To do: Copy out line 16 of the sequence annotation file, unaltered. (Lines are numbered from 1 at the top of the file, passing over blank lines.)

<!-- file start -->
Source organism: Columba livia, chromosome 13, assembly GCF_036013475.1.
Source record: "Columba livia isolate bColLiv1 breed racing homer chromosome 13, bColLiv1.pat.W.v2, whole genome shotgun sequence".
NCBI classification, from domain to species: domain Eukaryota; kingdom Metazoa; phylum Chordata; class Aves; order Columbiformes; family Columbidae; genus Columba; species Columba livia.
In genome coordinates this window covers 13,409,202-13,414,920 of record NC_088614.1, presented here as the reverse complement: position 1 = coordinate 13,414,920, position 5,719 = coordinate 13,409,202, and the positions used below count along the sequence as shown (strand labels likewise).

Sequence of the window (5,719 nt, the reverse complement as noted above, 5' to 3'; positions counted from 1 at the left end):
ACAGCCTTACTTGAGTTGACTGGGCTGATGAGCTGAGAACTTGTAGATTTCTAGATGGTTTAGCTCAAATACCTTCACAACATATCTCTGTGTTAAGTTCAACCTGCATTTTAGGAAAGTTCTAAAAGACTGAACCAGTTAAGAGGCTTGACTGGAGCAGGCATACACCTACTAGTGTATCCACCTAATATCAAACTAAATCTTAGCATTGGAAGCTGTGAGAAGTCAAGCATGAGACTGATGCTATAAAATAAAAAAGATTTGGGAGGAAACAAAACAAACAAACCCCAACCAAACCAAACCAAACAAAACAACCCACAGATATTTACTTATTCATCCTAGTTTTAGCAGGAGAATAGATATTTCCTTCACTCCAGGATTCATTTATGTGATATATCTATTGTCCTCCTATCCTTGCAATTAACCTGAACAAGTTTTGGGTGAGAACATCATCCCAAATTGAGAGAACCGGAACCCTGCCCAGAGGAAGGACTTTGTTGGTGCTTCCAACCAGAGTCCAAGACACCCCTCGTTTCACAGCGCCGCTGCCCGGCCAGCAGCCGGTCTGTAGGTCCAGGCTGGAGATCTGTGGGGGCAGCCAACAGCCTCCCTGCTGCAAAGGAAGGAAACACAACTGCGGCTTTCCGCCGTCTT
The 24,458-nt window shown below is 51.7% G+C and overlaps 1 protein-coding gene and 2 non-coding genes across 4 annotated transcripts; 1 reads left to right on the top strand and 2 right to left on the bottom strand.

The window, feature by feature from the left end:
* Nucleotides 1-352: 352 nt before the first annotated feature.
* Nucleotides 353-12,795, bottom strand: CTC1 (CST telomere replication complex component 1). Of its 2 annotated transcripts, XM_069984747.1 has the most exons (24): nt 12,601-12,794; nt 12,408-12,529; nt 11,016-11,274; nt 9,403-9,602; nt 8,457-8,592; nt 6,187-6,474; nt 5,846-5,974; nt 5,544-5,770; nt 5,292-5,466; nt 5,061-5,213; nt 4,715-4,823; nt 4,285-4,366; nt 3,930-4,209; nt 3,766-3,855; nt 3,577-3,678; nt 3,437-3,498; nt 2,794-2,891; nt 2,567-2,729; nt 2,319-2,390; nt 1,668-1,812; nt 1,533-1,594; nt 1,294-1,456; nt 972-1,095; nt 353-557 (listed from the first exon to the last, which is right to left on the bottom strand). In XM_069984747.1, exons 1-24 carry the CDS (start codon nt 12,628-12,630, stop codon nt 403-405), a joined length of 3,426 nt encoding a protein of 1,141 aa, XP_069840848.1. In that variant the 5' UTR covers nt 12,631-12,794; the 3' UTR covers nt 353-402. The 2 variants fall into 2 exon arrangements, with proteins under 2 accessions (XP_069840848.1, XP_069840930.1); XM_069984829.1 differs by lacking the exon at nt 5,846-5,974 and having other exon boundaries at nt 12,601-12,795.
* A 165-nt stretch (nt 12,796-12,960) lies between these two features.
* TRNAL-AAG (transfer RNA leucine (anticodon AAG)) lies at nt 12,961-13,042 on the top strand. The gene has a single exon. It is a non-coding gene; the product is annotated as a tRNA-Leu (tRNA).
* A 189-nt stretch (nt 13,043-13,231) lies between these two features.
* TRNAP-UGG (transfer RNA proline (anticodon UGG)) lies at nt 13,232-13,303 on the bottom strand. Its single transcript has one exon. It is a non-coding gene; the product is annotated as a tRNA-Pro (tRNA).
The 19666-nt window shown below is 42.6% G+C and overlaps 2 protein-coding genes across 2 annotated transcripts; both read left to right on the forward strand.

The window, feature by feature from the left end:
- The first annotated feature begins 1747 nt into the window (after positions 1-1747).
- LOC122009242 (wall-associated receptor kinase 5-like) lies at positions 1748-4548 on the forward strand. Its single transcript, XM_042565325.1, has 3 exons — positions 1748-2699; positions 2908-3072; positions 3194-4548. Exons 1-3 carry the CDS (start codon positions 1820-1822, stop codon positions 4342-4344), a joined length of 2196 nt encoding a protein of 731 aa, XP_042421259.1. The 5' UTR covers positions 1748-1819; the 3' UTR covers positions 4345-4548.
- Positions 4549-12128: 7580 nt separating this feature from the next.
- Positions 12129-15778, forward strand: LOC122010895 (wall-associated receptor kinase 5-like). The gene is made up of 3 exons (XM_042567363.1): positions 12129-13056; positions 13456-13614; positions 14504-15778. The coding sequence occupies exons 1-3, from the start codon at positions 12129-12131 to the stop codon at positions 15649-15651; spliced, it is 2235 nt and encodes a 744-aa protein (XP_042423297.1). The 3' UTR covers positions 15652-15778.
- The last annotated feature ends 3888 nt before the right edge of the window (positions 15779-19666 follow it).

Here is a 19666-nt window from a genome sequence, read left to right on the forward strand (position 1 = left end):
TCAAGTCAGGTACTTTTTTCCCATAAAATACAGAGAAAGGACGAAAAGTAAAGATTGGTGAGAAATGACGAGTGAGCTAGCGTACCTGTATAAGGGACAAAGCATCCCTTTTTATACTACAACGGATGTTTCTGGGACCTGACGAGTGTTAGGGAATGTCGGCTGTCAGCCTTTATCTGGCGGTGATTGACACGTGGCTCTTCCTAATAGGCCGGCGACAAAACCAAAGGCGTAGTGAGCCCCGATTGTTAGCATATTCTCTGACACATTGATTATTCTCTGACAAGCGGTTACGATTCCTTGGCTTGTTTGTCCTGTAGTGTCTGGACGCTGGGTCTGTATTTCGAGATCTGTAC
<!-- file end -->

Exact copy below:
The window, feature by feature from the left end: